March 9, 2016. My Thai visa expired so I headed towards my new destination: Myanmar (Burma). One of the roughest border crossings that I have suffered so far, the Kanchanaburi-Dawei border crossing (Phu Nam Rom/Htee Khee). The Thai side was fine, a small mini van took me to the border, got my exit stamp on the passport and set foot on Myanmar. There, I hitched a ride with 4 other Thai and Burmese guys through “No Mans Land”, which is basically a 5km distance between the Thai border and the Burmese immigration office, where there is absolutely and literally nothing but a dusty “road”. With the heat and dust, I would not reccommend walking through it.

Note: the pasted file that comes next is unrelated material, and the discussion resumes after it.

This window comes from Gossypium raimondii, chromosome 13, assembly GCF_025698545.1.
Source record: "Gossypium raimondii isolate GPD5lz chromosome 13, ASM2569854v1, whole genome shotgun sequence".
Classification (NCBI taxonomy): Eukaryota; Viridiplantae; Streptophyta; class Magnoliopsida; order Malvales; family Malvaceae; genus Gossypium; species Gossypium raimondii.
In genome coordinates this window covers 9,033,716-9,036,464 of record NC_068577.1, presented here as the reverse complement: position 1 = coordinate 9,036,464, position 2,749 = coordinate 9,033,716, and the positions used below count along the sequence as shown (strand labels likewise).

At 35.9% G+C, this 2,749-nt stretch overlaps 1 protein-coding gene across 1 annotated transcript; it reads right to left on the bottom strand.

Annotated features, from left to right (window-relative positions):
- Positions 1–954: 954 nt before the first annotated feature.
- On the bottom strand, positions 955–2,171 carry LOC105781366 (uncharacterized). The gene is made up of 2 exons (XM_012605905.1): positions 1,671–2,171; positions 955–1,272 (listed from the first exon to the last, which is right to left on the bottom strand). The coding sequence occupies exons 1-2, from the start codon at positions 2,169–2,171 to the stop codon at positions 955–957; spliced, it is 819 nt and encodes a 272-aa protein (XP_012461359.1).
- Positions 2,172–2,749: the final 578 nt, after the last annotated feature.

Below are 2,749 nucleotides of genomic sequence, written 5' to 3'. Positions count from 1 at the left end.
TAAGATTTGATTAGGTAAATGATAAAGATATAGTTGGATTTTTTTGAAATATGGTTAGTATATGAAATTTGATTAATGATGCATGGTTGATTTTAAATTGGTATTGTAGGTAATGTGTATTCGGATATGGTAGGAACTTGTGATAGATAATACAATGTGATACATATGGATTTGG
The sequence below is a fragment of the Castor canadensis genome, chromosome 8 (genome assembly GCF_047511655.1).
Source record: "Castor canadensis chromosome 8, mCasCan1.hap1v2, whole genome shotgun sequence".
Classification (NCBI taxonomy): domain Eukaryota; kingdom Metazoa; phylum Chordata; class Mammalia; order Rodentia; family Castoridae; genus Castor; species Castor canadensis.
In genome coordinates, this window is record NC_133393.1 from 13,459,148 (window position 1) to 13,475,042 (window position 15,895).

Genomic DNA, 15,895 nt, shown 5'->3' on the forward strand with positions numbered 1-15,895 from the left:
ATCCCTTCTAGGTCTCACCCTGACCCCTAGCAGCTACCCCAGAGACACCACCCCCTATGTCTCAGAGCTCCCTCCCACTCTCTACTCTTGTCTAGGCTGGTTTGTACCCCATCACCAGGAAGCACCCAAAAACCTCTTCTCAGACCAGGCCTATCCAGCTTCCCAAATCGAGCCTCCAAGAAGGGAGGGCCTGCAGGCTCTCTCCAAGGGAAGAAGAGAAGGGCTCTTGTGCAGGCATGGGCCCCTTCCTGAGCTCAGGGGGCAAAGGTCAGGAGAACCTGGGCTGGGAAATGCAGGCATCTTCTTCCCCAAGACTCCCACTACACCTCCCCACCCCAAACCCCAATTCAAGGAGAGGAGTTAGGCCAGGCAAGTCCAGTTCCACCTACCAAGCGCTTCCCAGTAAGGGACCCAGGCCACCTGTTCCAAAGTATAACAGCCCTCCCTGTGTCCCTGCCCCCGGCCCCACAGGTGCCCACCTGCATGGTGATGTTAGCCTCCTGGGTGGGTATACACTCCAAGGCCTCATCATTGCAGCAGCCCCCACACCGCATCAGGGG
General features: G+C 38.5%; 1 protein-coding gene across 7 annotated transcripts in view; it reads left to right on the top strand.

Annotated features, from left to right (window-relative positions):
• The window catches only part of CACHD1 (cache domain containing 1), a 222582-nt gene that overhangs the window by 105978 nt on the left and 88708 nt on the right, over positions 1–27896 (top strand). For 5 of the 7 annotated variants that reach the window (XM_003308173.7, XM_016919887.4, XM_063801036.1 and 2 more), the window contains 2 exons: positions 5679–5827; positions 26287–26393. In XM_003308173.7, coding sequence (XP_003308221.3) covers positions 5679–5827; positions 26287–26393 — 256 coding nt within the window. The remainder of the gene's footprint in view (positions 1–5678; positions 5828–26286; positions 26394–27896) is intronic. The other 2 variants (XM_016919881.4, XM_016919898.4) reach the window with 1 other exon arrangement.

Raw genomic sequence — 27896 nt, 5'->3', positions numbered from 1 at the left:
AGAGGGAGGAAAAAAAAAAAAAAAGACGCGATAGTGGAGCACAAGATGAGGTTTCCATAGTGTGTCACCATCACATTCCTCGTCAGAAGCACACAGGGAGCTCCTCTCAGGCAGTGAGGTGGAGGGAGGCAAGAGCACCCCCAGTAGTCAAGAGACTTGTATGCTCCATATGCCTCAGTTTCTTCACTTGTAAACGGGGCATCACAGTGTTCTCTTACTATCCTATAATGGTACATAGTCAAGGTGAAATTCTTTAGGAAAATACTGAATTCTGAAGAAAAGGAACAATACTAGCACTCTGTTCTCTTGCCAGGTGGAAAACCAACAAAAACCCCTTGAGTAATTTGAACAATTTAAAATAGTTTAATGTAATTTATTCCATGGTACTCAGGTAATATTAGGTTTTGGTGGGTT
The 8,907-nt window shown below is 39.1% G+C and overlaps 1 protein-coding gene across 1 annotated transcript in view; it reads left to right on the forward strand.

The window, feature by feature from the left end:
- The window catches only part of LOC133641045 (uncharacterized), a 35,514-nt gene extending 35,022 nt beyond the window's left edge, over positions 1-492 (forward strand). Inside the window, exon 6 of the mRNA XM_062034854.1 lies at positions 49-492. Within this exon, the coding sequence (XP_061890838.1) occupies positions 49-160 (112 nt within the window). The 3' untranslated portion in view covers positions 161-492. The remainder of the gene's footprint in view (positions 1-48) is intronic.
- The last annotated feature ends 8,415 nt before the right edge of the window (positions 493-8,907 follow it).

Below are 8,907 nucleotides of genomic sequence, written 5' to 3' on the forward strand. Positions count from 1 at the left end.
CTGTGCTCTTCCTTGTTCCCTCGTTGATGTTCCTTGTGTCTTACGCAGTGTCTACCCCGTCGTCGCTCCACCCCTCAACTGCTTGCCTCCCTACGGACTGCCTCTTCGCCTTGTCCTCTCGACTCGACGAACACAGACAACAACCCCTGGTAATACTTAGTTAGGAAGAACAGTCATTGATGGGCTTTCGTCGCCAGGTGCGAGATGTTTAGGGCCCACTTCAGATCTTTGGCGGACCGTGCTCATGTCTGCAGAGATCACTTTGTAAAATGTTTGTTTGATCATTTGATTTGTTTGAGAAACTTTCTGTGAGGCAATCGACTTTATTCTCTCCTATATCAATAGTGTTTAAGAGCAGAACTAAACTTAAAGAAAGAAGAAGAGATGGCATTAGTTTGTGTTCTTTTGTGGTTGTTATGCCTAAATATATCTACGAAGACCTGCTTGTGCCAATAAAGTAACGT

The Burmese guy who gave me a ride stopped at a booth to show the passports to some police officers which ended up keeping them for a while. After getting them back, my lift dropped me in the immigration office. There, we realized that he forgot my passport. FUCK (excuse my French), I thought I was about to be scammed or involved in some dodgy story. I could see the headlines: “Colombian caught smuggling, robbing, crossing border illegally, etc…”. Nonetheless, the guy just happened to be really distracted and nothing bad happened, he brought my passport back and got my stamp from the immigration officers, who were really excited to see a tourist from Colombia, especially because they had never met someone from my country before. After I got my stamp, I went outside to look for a bus or a ride that would take me to Dawei but couldn’t find any sign of public transportation. Nothing, there was nothing but an empty, dusty and deserted land with construction works and only one or two small container offices (one was the immigration office) and a small food shop, nothing else was around. A guy told me that some pickup trucks took people for a small fee so I decided to grab one. It was not easy since not many people spoke English there, and the only ones who did, just did not look trustworthy.